Hindu statesman Rajan Zed recently urged Liverpool (a Sydney suburb) City Council to keep beef off the menu of interfaith lunches and dinners.
In an email to the President of Universal Society of Hinduism Rajan Zed; Kiersten Fishburn, Council’s Director Community and Culture, wrote back on August 9: “I can assure you that at the recent interfaith lunch beef was not served. We appreciate that many cultures and faiths have particular dietary prohibitions…”
The interfaith lunch, Per Fishburn, held on August 2, was attended by about 500 people.
Rajan Zed, in a statement in Nevada (USA) on Friday, thanked Liverpool City Council for understanding the concerns of Hindu community, as cow was held sacred by Hindus and was considered the seat of many deities. Consuming beef was considered sacrilegious among Hindus.
Zed had earlier said that with its population increasingly diverse, Liverpool Council should be respectful to all the faith traditions while deciding menu for interfaith lunches and dinners; as purpose of interfaith gatherings was to bring diverse traditions to sit and eat together in fellowship displaying harmonious coexistence.
Rajan Zed had also pointed out that Liverpool Council should walk the talk and seriously follow its own tagline which stated “creating our future together” and its own guiding principle of “We will be fair and just.”
According to the Council’s website, Liverpool’s 40 percent population is born overseas in over 150 countries, with Fiji and India being among the top ten. Liverpool residents speak over 140 different languages and about half of its residents speak language other than English at home (Hindi being among the top ten). Hinduism has increased in Liverpool since 2006.
Ned Mannoun, Gus Ballout and Carl Wulff are Mayor, Deputy Mayor and CEO of City Council of Liverpool, which was “founded” in 1810. Prominent people associated with Liverpool include: cricketer Michael Clarke, Olympic swimmer Michael Wenden, footballer Mark Bosnich and entertainer Nathan Foley.
According to one estimate, there are a 5 quintillion, 5 hundred quadrillion grains of sand on earth, a number so large it must be approaching infinity. This makes sand an appropriate medium for the construction of spiritual images of the universe.
Former Buddhist monk and Tibetan scholar Losang Samten does just that, using colored sand to build mandalas, circular images filled with complex iconography, which have great meaning in Hinduism and Buddhism.
Tibetan monks have created mandalas over the centuries from a variety of materials. Before sand, they used crushed colored stone. Now Samten travels around the world to find sand in various colors. He also dyes sand in watercolors.
Decades of mandalas
Samten, in his mid-60s, learned the craft at the feet of the Dalai Lama.
“When I was a teenager, age of 17,” he told VOA, “I had a privilege to enter His Holiness Dalai Lama’s monastery … in India. I have been studying sand mandalas ever since then. So it’s a long time.”
VOA found Samten painstakingly layering grains of colored sand at the gallery of the Philadelphia Folklore Project. The particular mandala he was working on was the mandala of compassion, or unconditional love.
Far from random designs, mandalas have been perfected over centuries.
“These are uniquely designed many, many, many, many, many years passing to an artist to another artist to another artist to another artist,” Samten said. “The color has a meaning, the shape has different meanings. Not my design; it didn’t come out of my own idea.”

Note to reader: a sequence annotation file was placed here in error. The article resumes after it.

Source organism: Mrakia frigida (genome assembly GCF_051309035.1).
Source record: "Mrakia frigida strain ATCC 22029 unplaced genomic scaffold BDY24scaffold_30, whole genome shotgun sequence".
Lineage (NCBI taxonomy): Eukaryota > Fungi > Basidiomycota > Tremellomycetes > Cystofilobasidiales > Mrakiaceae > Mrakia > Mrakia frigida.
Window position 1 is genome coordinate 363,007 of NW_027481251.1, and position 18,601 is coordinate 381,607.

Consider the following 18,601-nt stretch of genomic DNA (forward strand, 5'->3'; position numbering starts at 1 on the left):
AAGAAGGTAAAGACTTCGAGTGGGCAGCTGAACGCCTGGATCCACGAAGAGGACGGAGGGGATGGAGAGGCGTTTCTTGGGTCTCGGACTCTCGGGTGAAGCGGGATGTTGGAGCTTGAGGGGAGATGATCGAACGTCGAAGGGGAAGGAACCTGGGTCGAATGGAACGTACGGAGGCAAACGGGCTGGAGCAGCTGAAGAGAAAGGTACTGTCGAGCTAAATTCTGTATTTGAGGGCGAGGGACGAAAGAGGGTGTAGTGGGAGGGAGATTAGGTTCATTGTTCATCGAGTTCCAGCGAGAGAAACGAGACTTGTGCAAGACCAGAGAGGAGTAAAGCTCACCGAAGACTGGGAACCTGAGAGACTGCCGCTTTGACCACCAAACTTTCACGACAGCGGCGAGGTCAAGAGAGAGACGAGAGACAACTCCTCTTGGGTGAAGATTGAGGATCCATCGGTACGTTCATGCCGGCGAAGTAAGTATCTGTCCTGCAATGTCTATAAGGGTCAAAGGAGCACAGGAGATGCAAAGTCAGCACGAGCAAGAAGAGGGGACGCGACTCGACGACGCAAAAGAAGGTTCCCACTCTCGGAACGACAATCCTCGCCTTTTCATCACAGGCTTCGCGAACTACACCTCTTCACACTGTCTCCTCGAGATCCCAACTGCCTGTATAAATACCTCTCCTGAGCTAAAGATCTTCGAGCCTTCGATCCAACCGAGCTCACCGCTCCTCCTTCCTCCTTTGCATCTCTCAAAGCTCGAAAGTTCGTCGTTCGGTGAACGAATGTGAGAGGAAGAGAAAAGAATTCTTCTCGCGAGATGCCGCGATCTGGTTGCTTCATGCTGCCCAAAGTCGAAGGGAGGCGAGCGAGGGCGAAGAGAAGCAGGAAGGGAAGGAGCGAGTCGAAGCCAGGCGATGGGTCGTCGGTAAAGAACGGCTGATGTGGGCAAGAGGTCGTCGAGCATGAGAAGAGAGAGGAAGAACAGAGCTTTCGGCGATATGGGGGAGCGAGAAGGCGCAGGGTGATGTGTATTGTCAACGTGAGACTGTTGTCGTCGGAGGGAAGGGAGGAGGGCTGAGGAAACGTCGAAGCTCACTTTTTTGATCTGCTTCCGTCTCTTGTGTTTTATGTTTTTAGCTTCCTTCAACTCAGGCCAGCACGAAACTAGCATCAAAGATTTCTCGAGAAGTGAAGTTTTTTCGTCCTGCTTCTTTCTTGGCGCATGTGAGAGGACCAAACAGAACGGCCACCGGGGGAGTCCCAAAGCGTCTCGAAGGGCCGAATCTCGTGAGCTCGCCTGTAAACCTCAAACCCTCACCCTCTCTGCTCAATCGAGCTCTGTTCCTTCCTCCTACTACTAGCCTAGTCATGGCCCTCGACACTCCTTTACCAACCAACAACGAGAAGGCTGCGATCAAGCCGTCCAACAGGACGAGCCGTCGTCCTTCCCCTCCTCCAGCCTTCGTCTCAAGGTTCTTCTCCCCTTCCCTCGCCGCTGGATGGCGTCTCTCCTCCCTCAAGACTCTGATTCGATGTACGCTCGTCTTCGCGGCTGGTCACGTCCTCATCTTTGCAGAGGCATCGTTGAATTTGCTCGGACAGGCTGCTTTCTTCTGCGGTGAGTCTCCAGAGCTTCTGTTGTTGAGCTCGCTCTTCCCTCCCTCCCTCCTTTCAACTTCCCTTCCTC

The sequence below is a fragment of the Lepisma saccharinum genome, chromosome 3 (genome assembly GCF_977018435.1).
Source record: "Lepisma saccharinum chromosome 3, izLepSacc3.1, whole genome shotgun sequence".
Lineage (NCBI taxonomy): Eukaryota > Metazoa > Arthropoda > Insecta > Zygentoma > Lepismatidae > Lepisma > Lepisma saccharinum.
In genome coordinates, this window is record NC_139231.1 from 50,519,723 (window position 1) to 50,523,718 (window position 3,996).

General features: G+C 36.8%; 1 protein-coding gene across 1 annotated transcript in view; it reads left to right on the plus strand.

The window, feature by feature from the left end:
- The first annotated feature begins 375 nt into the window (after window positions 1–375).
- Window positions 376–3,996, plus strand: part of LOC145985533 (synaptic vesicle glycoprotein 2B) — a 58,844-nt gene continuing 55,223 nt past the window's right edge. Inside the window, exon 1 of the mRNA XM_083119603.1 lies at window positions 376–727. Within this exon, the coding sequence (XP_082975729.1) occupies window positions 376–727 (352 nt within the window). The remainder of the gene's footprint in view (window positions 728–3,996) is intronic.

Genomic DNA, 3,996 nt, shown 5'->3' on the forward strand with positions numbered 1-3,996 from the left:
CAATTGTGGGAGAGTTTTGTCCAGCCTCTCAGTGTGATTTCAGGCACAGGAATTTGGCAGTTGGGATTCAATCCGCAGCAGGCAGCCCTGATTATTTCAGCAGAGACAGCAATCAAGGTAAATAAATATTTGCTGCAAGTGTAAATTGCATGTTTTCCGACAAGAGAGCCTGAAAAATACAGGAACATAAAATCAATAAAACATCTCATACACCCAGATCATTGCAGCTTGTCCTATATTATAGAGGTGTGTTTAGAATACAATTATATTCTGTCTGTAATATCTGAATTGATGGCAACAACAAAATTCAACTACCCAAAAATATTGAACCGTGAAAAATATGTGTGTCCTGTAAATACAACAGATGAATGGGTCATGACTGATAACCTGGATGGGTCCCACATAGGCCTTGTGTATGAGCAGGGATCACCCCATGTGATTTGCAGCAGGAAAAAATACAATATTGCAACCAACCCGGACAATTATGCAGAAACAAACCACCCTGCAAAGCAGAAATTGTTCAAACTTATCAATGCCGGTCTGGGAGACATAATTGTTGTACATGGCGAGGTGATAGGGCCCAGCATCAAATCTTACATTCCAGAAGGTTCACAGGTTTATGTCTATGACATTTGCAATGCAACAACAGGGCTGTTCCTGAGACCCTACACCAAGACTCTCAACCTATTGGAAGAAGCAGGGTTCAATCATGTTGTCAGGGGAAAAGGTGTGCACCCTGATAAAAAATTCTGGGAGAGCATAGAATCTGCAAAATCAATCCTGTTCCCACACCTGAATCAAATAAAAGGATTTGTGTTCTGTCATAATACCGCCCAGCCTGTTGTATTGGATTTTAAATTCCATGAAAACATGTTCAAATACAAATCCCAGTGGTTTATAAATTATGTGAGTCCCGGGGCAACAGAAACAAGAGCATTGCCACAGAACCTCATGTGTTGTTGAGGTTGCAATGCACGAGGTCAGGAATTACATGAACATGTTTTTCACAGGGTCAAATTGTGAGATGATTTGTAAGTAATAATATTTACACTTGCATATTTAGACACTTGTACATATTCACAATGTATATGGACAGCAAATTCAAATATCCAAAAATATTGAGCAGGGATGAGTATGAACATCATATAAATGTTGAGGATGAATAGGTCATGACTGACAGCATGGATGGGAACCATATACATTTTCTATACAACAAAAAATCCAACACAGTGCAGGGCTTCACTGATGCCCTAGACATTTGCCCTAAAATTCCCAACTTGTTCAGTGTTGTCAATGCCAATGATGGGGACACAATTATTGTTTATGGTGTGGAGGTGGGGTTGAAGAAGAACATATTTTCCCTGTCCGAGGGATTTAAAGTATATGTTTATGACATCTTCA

When Samten created a sand mandala at the American Museum of History in New York in 1988 at the request of the Dalai Lama, it was the first time the 2,600-years-old ancient ritual art was seen outside of monasteries. Since then, Samten has made sand mandalas in museums, galleries and universities across the U.S. and many parts of the world.
“They are used to enhance the spiritual practice through image and meditation, to overcome suffering. Mandalas represent enlightened qualities and methods which explain this path, making them very important for the spiritual journey,” Samten wrote on his web site.
Nothing is permanent
Samten was born in Tibet. When he was a young boy, his family escaped to Nepal fleeing Chinese Communist control of his homeland. They lived in a refugee camp for years.
“In the winter of 1959, [we] crossed Mount Everest, it took us two months to cross,” he told VOA. “You cannot travel during the day and so scared and not enough food not enough clothes. I was age of 5. I saw, I mean unbelievable dead bodies, people dying without food. I became a monk at age 11 when I was in school, refugee school.”
Samten left monastic life in 1995 and became the spiritual director at the Tibetan Buddhist Center of Philadelphia. He says the patience of the creative process, can lead observers to find calm determination within themselves.
“When I am doing this mandala at universities and schools, many kids came to me, (saying) ‘when I saw you doing the sand mandala, that help me so much to finish my education, patience …’ I have a lot of stories,” he said.
Beauty comes and goes
After a sand mandala is completed, it is dismantled ceremoniously.
“Dismantle has many different reasons,” Samten said. “… One thing is, dismantle is a beauty, whatever we see as a beauty on the earth, never be everlasting as a beauty and impermanent, impermanent, comes and goes. It’s like a season.”
Samten often invites children to participate in the ceremony.
To gallery visitor Traci Chiodress that was part of the charm of the event.
“I think it’s powerful to see something so beautiful created, and then taken apart, and to be done in a community with a group of people of different ages,” she said. “I just think it’s an important type of practice.” (VOA)